SHETLAND Charitable Trust approved a reduced budget for all its recipient organisations on Thursday.
However upwards of £2 million funding for rural care homes must wait to be confirmed until next year after further negotiations with Shetland Islands Council.
This year the trust warned it would have to cut spending by five per cent a year until 2020 to avoid blowing its capital, interest on which funds most of the sport, leisure and cultural activities within the isles.
Out of grant funding of more than £6 million, more than half will go to Shetland Recreational Trust who receive £3.3 million to run the islands leisure centres, sports facilities and swimming pools.
Heritage body Shetland Amenity Trust will get £1.28 million for its work, including running the Shetland Museum and Archives and the network of rural museums.
Shetland Arts Development Agency, which operates the Mareel cinema and music venue, is to be given £695,000 for the year 2016/7.
Smaller grants are being awarded to special needs social enterprise COPE Ltd (£155,000), third sector body Voluntary Action Shetland (£144,000), and advice centre Citizens Advice Bureau (£132,000).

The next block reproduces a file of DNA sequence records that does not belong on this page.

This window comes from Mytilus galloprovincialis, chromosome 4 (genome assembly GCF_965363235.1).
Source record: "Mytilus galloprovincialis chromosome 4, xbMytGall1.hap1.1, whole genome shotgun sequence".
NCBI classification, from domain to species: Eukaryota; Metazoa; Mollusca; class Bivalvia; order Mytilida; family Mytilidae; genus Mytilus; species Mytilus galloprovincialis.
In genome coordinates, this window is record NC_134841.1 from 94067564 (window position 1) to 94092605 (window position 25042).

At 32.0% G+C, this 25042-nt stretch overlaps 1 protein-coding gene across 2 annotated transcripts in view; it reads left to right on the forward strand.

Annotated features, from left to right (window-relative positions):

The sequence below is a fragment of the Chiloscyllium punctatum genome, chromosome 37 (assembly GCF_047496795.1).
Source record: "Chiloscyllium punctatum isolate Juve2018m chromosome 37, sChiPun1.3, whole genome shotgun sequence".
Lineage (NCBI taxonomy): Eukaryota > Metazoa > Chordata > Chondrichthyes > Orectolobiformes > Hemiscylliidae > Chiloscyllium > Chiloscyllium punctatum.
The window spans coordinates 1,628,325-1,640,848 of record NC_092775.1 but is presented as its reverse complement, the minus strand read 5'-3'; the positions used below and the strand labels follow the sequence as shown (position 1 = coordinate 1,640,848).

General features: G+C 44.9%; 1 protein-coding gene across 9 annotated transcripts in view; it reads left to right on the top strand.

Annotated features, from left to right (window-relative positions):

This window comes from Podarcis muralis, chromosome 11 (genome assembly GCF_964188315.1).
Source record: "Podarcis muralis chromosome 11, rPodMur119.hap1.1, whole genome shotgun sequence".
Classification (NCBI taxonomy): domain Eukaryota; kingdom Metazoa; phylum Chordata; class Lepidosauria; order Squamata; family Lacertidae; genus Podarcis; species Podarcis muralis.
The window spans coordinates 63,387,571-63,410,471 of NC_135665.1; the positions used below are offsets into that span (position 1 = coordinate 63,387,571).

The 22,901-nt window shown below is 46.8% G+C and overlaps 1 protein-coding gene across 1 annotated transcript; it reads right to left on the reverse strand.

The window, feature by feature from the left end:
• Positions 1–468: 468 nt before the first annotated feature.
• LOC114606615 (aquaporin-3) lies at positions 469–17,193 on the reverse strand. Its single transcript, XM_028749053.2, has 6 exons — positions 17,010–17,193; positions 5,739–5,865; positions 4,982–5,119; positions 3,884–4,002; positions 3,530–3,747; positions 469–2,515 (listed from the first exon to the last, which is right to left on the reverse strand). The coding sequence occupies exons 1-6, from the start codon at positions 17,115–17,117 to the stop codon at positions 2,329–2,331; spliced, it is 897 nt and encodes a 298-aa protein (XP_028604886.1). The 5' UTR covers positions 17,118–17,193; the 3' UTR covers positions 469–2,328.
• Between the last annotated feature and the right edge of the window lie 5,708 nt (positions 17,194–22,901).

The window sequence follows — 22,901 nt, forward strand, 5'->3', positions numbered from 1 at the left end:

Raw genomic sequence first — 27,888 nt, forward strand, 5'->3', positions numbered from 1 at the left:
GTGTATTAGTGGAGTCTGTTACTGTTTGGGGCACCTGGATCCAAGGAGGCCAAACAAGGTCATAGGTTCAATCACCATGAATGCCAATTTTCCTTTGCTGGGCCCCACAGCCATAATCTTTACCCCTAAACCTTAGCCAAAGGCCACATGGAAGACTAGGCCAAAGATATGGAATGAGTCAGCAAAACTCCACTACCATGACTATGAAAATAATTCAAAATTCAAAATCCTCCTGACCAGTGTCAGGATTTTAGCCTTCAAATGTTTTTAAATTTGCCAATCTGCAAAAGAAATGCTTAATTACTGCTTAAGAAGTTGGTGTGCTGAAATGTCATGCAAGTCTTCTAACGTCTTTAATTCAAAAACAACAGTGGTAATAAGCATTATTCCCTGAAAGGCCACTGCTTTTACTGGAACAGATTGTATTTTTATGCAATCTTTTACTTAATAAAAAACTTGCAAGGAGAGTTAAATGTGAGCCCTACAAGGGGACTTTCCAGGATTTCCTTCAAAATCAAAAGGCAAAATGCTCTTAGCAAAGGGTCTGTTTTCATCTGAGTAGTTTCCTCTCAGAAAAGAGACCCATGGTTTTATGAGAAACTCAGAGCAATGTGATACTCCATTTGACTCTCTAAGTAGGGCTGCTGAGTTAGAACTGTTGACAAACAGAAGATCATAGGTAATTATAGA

The Shetland Befriending Scheme is to receive £54,000, bus services for the elderly and disabled will get £48,000, the Royal Voluntary Service will get £47,000 for community projects for the elderly and disabled, while £15,000 will go to the senior citizen’s club.
Charitable trust chairman Bobby Hunter said the elderly, the young and the disadvantaged would benefit most from the grants.
“These are sums of money that no other community in Britain is fortunate enough to have available to spend,” he said.
“Yes, we are reducing our spending between now and 2020, but it’s in a managed fashion to give funded bodies time to adapt.
“The alternative was to continue spending beyond our means – and eventually spending ourselves out of existence.”
The trust recently agreed a four year plan to reduce spending to £8.5 million a year by 2020, which it believes is a sustainable level.
The final piece of the funding jigsaw is the trust’s contribution towards the cost of running Shetland’s network of rural care homes.
This decision has been postponed after council leader Gary Robinson intervened with a letter to all trustees accusing the trust of unilaterally breaching a partnership agreement signed in 2010.
Robinson says the trust is trying to reduce its contribution to the care homes by £200,000 to £2.3 million, when in fact they should be handing over £2.8 million. The trust said they were seeking discussion with the council before making a final decision in the new year.
Shetland Arts manager Graeme Howell said any reduction was “a pain”, but he fully supported the charitable trust’s approach towards balancing its books.
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